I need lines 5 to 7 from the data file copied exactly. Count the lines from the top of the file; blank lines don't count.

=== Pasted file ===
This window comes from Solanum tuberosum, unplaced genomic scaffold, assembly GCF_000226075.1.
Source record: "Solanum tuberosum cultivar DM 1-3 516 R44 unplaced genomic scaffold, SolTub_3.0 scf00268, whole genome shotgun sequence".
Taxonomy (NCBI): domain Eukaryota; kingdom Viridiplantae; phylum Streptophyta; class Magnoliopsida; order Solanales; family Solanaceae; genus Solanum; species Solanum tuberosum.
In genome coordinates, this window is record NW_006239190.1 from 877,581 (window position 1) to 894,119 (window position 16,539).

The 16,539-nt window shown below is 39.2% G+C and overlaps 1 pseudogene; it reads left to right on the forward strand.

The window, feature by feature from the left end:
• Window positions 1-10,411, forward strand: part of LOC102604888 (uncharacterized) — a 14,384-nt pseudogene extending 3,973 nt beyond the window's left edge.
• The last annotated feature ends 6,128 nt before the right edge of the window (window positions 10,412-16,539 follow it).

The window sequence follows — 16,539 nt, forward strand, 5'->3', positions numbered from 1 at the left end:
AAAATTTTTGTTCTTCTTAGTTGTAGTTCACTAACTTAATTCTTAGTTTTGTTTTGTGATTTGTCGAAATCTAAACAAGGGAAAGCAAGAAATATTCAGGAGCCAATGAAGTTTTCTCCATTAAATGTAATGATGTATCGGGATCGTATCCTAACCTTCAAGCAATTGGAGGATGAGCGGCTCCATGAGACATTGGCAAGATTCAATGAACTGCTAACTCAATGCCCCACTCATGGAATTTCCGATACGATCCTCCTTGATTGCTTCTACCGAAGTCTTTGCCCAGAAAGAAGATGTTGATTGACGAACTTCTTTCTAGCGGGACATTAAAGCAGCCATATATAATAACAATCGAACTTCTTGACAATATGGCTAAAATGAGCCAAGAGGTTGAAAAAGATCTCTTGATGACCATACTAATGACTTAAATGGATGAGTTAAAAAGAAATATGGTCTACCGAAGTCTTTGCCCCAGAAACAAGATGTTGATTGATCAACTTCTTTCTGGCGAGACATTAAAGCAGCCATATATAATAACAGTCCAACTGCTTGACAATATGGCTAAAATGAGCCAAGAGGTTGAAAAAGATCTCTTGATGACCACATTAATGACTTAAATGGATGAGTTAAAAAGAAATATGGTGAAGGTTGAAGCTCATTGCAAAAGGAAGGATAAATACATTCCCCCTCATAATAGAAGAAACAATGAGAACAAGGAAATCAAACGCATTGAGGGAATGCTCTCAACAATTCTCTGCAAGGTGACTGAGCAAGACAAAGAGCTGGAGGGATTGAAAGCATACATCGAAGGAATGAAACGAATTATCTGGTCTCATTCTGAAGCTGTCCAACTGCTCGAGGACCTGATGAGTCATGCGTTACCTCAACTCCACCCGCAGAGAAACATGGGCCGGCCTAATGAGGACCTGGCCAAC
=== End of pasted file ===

The 16,539-nt window shown below is 39.2% G+C and overlaps 1 pseudogene; it reads left to right on the forward strand.

The window, feature by feature from the left end:
• Window positions 1-10,411, forward strand: part of LOC102604888 (uncharacterized) — a 14,384-nt pseudogene extending 3,973 nt beyond the window's left edge.